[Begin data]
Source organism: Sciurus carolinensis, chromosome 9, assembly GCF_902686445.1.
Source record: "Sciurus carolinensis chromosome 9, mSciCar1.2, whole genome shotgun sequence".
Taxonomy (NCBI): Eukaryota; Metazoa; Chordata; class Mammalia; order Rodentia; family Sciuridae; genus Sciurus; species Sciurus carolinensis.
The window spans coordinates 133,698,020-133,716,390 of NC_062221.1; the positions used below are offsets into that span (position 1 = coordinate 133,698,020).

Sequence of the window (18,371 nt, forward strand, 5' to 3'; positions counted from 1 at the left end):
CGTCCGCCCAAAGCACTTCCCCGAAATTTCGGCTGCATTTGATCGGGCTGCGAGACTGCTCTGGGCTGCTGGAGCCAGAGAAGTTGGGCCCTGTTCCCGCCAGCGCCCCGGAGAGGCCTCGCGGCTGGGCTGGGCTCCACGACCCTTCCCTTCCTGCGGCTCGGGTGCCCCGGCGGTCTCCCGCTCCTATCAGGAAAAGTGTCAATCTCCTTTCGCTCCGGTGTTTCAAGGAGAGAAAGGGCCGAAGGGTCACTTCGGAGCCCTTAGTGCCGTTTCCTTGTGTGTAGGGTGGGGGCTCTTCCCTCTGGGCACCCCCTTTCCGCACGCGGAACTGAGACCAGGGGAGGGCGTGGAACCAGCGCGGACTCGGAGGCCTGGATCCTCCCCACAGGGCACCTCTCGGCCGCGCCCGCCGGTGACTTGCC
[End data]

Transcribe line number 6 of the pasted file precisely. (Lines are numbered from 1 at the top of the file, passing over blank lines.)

CGTCCGCCCAAAGCACTTCCCCGAAATTTCGGCTGCATTTGATCGGGCTGCGAGACTGCTCTGGGCTGCTGGAGCCAGAGAAGTTGGGCCCTGTTCCCGCCAGCGCCCCGGAGAGGCCTCGCGGCTGGGCTGGGCTCCACGACCCTTCCCTTCCTGCGGCTCGGGTGCCCCGGCGGTCTCCCGCTCCTATCAGGAAAAGTGTCAATCTCCTTTCGCTCCGGTGTTTCAAGGAGAGAAAGGGCCGAAGGGTCACTTCGGAGCCCTTAGTGCCGTTTCCTTGTGTGTAGGGTGGGGGCTCTTCCCTCTGGGCACCCCCTTTCCGCACGCGGAACTGAGACCAGGGGAGGGCGTGGAACCAGCGCGGACTCGGAGGCCTGGATCCTCCCCACAGGGCACCTCTCGGCCGCGCCCGCCGGTGACTTGCC